CREC isolates possessed two or three plasmids which differed in size (Fig. (Fig.2A,2A, lanes D). Isolates from the same year and belonging to the same clone carried highly similar-sized plasmids. Southern blot analysis of plasmid DNA from clinical isolates and their transformants showed that each clinical isolate carried a single plasmid encoding blaKPC-2 and that these plasmids varied in size, ranging from ~45 kb (Fig. (Fig.2A,2A, lanes 4 and 6) to ~100 kb (carried by E. coli strain 157 isolated in 2005) (lane 2). The plasmid DNA RFLP patterns of seven transformants, obtained by using several endonucleases, revealed different restriction patterns but a shared common region, especially between strains isolated in the same year. Southern analysis of the resulting fragments with a labeled-blaKPC-2 probe revealed the same hybridization signal, suggesting that these plasmids share a large fragment harboring blaKPC-2 (Fig. (Fig.3),3), similar to what we found previously in the 2005 isolates (21). Southern blot analysis following restriction with the SmaI endonuclease, which digests blaKPC-2 at nucleotide 790, led to two hybridization signals, suggesting the presence of a single copy of blaKPC-2 in all of the transferred plasmids (Fig. (Fig.3B3B).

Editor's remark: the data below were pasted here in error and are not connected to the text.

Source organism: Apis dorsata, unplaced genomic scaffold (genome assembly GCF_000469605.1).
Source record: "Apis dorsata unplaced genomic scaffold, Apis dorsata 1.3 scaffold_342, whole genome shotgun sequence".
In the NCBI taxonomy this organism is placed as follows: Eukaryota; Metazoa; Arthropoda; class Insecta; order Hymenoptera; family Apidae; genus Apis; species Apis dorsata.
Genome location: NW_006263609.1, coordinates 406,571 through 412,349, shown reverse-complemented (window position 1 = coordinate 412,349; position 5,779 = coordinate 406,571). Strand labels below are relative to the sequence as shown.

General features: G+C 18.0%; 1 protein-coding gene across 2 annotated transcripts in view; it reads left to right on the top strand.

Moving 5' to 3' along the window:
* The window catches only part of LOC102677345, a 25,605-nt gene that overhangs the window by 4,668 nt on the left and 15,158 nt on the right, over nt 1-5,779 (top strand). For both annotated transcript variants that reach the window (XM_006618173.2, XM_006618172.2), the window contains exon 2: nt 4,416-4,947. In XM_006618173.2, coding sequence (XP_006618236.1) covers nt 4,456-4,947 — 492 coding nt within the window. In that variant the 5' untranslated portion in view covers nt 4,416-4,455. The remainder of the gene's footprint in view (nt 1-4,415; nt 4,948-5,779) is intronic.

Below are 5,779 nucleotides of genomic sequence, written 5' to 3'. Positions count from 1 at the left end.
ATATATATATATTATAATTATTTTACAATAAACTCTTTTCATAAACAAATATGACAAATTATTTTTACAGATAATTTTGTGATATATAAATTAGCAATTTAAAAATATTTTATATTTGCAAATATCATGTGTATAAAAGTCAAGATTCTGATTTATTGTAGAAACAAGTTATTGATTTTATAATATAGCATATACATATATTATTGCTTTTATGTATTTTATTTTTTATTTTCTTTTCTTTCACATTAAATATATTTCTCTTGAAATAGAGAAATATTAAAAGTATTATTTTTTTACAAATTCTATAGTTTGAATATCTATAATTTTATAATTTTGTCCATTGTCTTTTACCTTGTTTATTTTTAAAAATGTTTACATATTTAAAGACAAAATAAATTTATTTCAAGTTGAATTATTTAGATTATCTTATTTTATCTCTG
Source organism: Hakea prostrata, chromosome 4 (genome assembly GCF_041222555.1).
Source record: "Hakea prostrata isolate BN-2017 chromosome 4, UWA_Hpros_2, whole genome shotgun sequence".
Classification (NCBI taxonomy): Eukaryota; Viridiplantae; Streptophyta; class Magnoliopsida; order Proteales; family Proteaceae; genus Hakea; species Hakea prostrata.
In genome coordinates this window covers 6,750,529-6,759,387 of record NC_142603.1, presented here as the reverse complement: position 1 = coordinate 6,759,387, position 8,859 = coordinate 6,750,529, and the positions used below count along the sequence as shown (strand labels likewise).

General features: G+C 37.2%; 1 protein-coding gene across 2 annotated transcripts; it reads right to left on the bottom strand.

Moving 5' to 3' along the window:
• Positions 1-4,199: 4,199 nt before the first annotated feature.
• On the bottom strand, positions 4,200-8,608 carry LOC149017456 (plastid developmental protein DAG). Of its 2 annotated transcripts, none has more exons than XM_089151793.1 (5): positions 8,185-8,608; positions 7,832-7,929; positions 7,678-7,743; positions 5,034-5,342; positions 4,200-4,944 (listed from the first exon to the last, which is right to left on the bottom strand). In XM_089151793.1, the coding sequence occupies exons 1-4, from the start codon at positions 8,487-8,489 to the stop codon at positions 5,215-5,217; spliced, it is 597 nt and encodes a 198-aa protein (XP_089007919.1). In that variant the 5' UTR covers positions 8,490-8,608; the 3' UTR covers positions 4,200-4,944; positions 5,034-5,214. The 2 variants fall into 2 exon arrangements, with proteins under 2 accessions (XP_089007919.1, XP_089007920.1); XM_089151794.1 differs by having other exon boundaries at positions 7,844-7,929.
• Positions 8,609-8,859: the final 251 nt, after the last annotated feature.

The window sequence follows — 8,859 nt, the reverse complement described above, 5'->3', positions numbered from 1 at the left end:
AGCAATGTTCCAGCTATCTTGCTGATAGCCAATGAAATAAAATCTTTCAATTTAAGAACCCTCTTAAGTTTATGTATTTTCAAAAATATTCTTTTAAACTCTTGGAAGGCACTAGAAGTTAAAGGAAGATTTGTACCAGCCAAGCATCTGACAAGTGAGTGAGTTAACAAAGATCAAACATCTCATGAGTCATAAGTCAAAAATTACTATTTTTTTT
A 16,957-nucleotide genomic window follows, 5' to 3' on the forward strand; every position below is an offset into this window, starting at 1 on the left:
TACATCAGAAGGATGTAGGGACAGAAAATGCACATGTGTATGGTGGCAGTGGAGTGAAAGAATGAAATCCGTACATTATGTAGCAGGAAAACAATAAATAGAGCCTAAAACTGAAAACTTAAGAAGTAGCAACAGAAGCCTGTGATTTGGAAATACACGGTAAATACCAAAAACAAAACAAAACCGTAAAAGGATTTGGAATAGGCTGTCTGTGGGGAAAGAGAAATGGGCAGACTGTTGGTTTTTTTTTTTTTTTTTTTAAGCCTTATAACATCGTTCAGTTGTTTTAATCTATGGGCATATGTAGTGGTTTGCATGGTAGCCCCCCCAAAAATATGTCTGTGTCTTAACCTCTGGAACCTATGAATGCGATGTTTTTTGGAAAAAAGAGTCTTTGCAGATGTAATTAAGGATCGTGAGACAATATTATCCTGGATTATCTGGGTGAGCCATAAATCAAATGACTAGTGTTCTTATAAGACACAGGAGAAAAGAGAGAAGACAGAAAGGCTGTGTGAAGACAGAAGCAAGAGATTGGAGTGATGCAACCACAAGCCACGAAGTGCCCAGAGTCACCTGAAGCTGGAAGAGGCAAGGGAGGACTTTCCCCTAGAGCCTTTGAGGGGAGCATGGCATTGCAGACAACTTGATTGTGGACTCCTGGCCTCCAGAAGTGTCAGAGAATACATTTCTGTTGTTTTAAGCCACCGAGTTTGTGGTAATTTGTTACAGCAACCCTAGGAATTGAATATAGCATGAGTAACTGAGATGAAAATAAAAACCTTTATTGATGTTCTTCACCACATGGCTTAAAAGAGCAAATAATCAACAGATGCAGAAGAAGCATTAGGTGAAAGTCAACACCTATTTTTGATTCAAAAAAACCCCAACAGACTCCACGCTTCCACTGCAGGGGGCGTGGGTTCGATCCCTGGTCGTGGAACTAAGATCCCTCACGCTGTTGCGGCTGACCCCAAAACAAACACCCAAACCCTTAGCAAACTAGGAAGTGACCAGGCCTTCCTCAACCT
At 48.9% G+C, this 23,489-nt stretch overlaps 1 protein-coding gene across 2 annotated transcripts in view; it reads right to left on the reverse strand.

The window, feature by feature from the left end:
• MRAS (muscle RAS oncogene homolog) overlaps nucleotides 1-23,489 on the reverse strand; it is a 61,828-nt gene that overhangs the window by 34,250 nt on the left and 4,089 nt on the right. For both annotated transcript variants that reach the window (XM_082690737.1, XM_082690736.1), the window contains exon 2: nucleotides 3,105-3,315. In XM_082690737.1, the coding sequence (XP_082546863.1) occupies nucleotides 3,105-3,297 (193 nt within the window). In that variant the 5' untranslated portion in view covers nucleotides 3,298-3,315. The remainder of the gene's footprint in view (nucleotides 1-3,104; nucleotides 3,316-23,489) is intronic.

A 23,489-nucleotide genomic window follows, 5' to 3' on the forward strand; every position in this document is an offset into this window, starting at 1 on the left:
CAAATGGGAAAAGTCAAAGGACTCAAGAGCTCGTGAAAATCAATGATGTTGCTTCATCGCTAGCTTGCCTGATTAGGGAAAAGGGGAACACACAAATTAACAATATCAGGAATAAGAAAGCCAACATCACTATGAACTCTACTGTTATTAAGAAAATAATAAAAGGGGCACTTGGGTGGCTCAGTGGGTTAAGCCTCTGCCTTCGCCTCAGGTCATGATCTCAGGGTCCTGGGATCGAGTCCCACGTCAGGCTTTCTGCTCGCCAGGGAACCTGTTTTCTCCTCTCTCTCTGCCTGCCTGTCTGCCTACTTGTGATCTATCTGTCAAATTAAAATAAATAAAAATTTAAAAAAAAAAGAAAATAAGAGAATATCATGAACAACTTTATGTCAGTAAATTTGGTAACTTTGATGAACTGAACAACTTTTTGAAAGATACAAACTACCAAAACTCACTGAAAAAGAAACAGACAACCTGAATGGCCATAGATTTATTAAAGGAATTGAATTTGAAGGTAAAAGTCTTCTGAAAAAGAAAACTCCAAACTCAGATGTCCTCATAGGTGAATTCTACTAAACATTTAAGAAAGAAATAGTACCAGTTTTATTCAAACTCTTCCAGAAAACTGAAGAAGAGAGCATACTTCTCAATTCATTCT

FIG. 3.
Restriction analysis of blaKPC-2-harboring plasmids (A) and Southern blotting using a blaKPC-2 probe (B). Restriction analysis of blaKPC-2-containing plasmids derived from six CREC isolates after EcoRV (A) or SmaI (B) digestion, followed by Southern blotting ...